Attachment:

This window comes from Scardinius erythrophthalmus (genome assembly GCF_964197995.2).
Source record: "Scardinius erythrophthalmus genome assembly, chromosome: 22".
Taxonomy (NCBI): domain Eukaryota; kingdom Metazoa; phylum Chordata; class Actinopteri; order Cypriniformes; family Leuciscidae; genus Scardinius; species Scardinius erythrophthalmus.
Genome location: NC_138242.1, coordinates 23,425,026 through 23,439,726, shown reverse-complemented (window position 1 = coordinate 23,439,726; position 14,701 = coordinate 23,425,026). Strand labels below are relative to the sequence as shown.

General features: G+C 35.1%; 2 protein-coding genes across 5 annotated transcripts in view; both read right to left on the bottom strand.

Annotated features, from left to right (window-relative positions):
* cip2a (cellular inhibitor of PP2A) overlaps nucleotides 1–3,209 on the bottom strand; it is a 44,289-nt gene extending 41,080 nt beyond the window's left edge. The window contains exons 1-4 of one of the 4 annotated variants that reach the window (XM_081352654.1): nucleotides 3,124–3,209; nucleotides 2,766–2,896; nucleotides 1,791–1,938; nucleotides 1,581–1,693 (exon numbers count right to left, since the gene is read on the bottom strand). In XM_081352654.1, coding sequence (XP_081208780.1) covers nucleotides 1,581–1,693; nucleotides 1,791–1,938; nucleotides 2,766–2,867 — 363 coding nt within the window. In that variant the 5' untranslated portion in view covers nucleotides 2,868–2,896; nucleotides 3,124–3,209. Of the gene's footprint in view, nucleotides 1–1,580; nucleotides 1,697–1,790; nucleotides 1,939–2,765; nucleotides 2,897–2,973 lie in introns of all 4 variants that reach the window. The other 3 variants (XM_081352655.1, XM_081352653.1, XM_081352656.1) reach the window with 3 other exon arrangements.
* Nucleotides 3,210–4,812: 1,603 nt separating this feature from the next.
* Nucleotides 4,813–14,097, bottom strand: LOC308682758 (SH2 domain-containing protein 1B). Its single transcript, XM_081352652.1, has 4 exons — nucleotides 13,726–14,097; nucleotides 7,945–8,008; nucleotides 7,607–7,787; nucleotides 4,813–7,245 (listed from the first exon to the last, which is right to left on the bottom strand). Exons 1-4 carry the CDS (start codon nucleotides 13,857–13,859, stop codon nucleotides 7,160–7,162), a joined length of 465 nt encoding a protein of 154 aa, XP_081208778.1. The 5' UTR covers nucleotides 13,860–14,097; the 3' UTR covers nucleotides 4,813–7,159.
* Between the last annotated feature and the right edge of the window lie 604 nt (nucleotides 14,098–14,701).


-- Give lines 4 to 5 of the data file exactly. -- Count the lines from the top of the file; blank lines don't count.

Genome location: NC_138242.1, coordinates 23,425,026 through 23,439,726, shown reverse-complemented (window position 1 = coordinate 23,439,726; position 14,701 = coordinate 23,425,026). Strand labels below are relative to the sequence as shown.

General features: G+C 35.1%; 2 protein-coding genes across 5 annotated transcripts in view; both read right to left on the bottom strand.